Love it. Perfect. Great. Do not go upstairs unless you hear the chime, or a dull thud as if she’s passed out. She likes to pretend she’s passed out, to test our love. Do not encourage this. Call her by name from the door until she pretends to come to. She’s never lasted longer than five minutes. Always knock, of course. Wait for her to say it’s okay to come into the room. Stay back at least six feet at all times, unless she expressly asks you to come closer. Pay attention to her, but don’t pay too much attention to what she’s saying. She’s human. She likes to be heard, she likes to be flattered, but only if you’re sincere. Never be patronizing. Make eye contact when she’s talking, but do not ever, ever touch her without first asking, for example, “May I take your blood pressure now, Kiki?” Never touch her. Never touch anything in her suite with your bare hands. If you do, even by accident, she will freak out. But don’t freak out about her freak-outs. They happen two or three times a week, and can usually be handled by one-half of one adnezine, the small oval purple pill. Don’t worry, it’s on list and there’s a pill identification chart on the wall next to the medicine safe. I’ve allotted you five adnezine for the week. If Kiki really goes off, you can give her a whole pill. If that doesn’t mellow her out, if she’s redlining, say to the point where she starts – never mind, it’ll be obvious. If she’s out of control, give her a second pill and call the doctor. Do not call me. The doctor’s cell phone number is on the medication list, on the laminated list on the left nightstand – Paul’s side of the bed – and  also laminated and mounted on the phone by your bed, and the front refrigerator, at the top of the “Emergency Numbers” list posted each door of each room of her suite. It’s also programmed into the cell phone that I gave you. Call the doctor. Not 9-1-1. Repeating here: do not call 9-1-1, call the doctor. Most importantly, do not call me. If my phone rings, I will assume that one or both of you are dead, dying, or gravely injured. Anything less, I may put out a hitman on you. Just kidding and this is the first break I’ve had from her in three years. Can you tell?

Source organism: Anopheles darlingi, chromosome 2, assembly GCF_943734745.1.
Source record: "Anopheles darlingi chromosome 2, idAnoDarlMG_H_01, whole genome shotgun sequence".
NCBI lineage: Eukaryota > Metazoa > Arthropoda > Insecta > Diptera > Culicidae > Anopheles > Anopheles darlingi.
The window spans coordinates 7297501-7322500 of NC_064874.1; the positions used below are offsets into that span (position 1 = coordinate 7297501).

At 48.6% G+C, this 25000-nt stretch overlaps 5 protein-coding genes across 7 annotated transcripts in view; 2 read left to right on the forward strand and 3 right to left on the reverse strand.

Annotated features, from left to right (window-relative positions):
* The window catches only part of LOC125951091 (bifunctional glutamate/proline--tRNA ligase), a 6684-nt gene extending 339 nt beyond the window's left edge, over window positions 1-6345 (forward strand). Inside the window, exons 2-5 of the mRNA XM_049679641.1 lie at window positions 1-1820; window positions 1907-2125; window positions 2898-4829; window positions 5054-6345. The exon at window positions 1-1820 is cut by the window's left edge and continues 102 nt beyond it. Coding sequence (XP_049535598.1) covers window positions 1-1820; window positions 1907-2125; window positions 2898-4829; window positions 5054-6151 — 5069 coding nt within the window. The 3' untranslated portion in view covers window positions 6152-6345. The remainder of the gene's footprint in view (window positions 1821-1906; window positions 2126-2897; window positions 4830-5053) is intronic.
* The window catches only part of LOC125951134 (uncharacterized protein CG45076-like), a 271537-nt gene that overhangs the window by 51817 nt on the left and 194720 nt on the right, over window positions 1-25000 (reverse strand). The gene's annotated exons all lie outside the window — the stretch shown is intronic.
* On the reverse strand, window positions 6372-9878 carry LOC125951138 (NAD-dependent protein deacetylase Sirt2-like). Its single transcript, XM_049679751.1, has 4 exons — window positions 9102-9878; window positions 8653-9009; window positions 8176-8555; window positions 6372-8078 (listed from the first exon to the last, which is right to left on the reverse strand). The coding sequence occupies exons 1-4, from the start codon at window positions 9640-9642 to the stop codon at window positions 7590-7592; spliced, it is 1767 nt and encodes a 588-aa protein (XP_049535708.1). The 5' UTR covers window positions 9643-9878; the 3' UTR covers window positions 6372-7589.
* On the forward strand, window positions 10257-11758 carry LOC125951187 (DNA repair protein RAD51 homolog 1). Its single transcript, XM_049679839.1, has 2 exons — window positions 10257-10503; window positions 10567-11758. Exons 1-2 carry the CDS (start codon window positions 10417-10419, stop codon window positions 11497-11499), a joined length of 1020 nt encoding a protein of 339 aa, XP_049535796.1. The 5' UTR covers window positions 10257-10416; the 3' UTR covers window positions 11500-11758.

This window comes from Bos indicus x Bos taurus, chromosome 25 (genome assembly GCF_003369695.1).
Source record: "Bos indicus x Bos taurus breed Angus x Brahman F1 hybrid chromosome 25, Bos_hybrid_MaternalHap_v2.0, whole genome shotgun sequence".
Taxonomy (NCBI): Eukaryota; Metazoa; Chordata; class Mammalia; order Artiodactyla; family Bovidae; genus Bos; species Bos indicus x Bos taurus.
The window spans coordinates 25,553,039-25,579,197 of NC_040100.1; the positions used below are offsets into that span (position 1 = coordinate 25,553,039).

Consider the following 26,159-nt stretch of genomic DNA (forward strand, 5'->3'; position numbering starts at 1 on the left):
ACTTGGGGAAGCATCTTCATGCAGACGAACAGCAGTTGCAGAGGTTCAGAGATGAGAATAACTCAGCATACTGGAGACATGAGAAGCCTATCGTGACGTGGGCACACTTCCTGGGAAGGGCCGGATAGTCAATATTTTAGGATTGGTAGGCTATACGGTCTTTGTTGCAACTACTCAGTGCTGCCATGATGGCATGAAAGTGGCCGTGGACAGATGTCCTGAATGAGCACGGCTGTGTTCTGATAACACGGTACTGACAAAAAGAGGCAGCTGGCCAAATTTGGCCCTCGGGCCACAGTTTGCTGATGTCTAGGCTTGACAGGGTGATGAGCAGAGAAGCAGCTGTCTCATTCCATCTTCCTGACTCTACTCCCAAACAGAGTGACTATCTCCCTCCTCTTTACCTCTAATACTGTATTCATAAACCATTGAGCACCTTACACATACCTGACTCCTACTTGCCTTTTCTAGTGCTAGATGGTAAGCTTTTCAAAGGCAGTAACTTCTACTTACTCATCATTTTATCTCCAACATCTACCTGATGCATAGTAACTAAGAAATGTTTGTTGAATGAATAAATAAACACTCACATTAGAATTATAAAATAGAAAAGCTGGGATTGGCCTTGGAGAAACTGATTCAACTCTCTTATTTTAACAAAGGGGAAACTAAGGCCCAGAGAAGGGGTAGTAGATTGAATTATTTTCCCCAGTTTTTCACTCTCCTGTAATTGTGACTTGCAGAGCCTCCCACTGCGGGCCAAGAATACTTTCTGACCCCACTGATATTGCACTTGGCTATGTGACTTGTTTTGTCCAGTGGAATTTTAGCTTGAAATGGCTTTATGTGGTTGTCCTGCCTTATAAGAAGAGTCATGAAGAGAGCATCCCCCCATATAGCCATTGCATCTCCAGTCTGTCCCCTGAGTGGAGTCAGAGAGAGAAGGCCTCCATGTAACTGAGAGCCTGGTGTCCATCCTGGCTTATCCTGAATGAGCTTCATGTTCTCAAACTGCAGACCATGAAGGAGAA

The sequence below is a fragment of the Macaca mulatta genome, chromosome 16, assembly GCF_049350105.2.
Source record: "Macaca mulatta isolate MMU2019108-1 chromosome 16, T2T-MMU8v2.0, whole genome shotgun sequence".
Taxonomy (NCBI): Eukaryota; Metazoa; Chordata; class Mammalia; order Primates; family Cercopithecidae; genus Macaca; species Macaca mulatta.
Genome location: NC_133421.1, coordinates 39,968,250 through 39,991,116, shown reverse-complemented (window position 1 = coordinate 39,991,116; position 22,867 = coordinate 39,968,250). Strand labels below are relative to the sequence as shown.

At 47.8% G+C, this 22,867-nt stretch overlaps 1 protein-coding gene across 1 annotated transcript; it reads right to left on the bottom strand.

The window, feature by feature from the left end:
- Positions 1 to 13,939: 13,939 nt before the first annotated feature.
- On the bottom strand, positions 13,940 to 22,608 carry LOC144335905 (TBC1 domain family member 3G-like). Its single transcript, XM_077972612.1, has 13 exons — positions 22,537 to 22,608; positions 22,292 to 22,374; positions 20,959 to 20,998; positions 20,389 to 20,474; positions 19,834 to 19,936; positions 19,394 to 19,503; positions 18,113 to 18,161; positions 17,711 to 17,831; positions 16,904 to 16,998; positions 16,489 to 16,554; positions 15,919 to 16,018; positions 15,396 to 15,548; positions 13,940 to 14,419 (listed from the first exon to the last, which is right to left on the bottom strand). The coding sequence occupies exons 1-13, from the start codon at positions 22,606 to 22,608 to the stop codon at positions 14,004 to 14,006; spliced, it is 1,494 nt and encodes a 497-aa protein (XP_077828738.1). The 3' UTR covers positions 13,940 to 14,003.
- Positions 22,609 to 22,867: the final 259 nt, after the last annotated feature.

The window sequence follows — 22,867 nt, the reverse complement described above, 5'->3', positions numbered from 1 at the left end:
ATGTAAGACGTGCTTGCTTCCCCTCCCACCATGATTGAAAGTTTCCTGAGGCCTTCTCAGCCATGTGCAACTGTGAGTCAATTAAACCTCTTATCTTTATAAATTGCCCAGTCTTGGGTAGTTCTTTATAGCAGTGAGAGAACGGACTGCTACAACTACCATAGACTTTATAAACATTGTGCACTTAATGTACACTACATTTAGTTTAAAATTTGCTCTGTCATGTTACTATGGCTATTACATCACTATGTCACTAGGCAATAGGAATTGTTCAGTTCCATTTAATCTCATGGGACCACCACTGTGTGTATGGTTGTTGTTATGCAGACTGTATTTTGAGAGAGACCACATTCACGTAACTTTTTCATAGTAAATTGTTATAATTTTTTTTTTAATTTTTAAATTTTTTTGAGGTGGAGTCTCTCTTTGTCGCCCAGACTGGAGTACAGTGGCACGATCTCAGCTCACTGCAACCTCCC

SAM

(laughs, uneasy)

Anna, you know, I am just a medic. Sure you-all don’t need a nurse or- ?

ANNA

No, Sam. We don’t do nurses. We hate nurses. Okay. Very important information here, so please take note. The cat’s name is Luz. She is old as dirt, and she is psycho. Do not ever, ever, ever let Luz out of the suite. The cat must stay in close proximity, always. Al-ways. Like Kiki, the cat never leaves the suite. Don’t – whatever you do, dear god, if you accomplish nothing else this week, do not let the cat out. Do not lose the cat. Do not kill the cat. It was Paul’s cat, well, it was a tiny kitten then, but Kiki has convinced herself that as long as the cat is still alive that a little part of Paul’s soul is still alive. Kiki believes that the cat keeps Paul’s soul with her. She will tell you this story, endlessly, once she trusts you. She’ll explain it in detail, at some point. Money for you, and for essentials, is hidden in the silverware drawer, under the butter knives. Do not bring money into the suite. Do you have credit cards on your person?

SAM

Just a gas card.

ANNA

Nothing she can use to order jewelry off TV, make donations, buy Polaroid film, etcetera?

SAM

No. It’s just to buy gas.

ANNA

Super. Love it. The kitchen’s fully stocked for the week. I know you’re a good cook.

SAM

Thanks, I like to think I’m good.

ANNA

She eats eight foods. Scrambled egg whites. Satsuma oranges. Popcorn. Crunchy Fiber Cluster Cereal. Low-sodium turkey breast. Hummus. Carrots. Lemon-flavored protein bars. At any given time, she may decide she is allergic to something, and stop eating whatever it is. Some foods she’ll return to eating, others she never touches again. Food is her biggest trust issue. Don’t offer it to her. Let her ask. Never fix her anything, unless she asks you. Don’t worry about her starving to death. She has a little stash in her kitchenette. Let her ask you for food. Otherwise, she’ll assume you’re trying to poison her.

(Anna extends her hand.)

Okay, that’s it. …Come on, Sam. Please. You’ll be fine, I sense this in you.  I need this vacation, Sam, please.